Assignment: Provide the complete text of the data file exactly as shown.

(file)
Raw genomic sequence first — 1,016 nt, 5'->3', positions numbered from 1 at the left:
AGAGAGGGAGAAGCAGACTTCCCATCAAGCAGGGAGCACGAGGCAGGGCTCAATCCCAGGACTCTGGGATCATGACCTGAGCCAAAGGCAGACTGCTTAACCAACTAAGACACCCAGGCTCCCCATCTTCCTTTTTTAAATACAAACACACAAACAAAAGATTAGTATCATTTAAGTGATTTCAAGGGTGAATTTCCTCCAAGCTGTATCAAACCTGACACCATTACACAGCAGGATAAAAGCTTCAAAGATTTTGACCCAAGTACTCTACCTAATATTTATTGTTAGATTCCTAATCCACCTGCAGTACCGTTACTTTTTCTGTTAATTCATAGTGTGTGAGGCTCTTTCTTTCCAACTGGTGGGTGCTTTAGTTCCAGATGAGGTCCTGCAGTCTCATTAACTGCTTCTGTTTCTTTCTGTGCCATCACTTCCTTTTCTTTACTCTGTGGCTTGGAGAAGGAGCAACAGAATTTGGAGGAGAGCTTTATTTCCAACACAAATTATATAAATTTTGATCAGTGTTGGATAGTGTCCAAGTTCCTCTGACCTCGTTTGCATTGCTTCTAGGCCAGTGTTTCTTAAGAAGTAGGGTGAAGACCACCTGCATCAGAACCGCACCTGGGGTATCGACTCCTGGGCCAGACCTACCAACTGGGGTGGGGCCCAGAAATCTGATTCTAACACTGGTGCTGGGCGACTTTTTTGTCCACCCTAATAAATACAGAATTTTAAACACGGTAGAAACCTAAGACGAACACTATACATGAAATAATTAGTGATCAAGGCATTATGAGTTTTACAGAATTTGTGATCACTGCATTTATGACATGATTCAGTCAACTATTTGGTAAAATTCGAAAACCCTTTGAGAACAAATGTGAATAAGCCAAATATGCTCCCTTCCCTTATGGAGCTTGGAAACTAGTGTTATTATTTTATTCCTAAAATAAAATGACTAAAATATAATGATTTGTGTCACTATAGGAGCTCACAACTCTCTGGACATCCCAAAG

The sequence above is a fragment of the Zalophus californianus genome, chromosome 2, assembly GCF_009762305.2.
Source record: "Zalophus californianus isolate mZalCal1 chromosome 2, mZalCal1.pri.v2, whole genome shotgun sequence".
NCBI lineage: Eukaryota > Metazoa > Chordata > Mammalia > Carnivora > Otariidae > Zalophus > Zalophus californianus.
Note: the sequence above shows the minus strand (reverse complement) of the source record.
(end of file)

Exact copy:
Raw genomic sequence first — 1,016 nt, 5'->3', positions numbered from 1 at the left:
AGAGAGGGAGAAGCAGACTTCCCATCAAGCAGGGAGCACGAGGCAGGGCTCAATCCCAGGACTCTGGGATCATGACCTGAGCCAAAGGCAGACTGCTTAACCAACTAAGACACCCAGGCTCCCCATCTTCCTTTTTTAAATACAAACACACAAACAAAAGATTAGTATCATTTAAGTGATTTCAAGGGTGAATTTCCTCCAAGCTGTATCAAACCTGACACCATTACACAGCAGGATAAAAGCTTCAAAGATTTTGACCCAAGTACTCTACCTAATATTTATTGTTAGATTCCTAATCCACCTGCAGTACCGTTACTTTTTCTGTTAATTCATAGTGTGTGAGGCTCTTTCTTTCCAACTGGTGGGTGCTTTAGTTCCAGATGAGGTCCTGCAGTCTCATTAACTGCTTCTGTTTCTTTCTGTGCCATCACTTCCTTTTCTTTACTCTGTGGCTTGGAGAAGGAGCAACAGAATTTGGAGGAGAGCTTTATTTCCAACACAAATTATATAAATTTTGATCAGTGTTGGATAGTGTCCAAGTTCCTCTGACCTCGTTTGCATTGCTTCTAGGCCAGTGTTTCTTAAGAAGTAGGGTGAAGACCACCTGCATCAGAACCGCACCTGGGGTATCGACTCCTGGGCCAGACCTACCAACTGGGGTGGGGCCCAGAAATCTGATTCTAACACTGGTGCTGGGCGACTTTTTTGTCCACCCTAATAAATACAGAATTTTAAACACGGTAGAAACCTAAGACGAACACTATACATGAAATAATTAGTGATCAAGGCATTATGAGTTTTACAGAATTTGTGATCACTGCATTTATGACATGATTCAGTCAACTATTTGGTAAAATTCGAAAACCCTTTGAGAACAAATGTGAATAAGCCAAATATGCTCCCTTCCCTTATGGAGCTTGGAAACTAGTGTTATTATTTTATTCCTAAAATAAAATGACTAAAATATAATGATTTGTGTCACTATAGGAGCTCACAACTCTCTGGACATCCCAAAG

The sequence above is a fragment of the Zalophus californianus genome, chromosome 2, assembly GCF_009762305.2.
Source record: "Zalophus californianus isolate mZalCal1 chromosome 2, mZalCal1.pri.v2, whole genome shotgun sequence".
NCBI lineage: Eukaryota > Metazoa > Chordata > Mammalia > Carnivora > Otariidae > Zalophus > Zalophus californianus.
Note: the sequence above shows the minus strand (reverse complement) of the source record.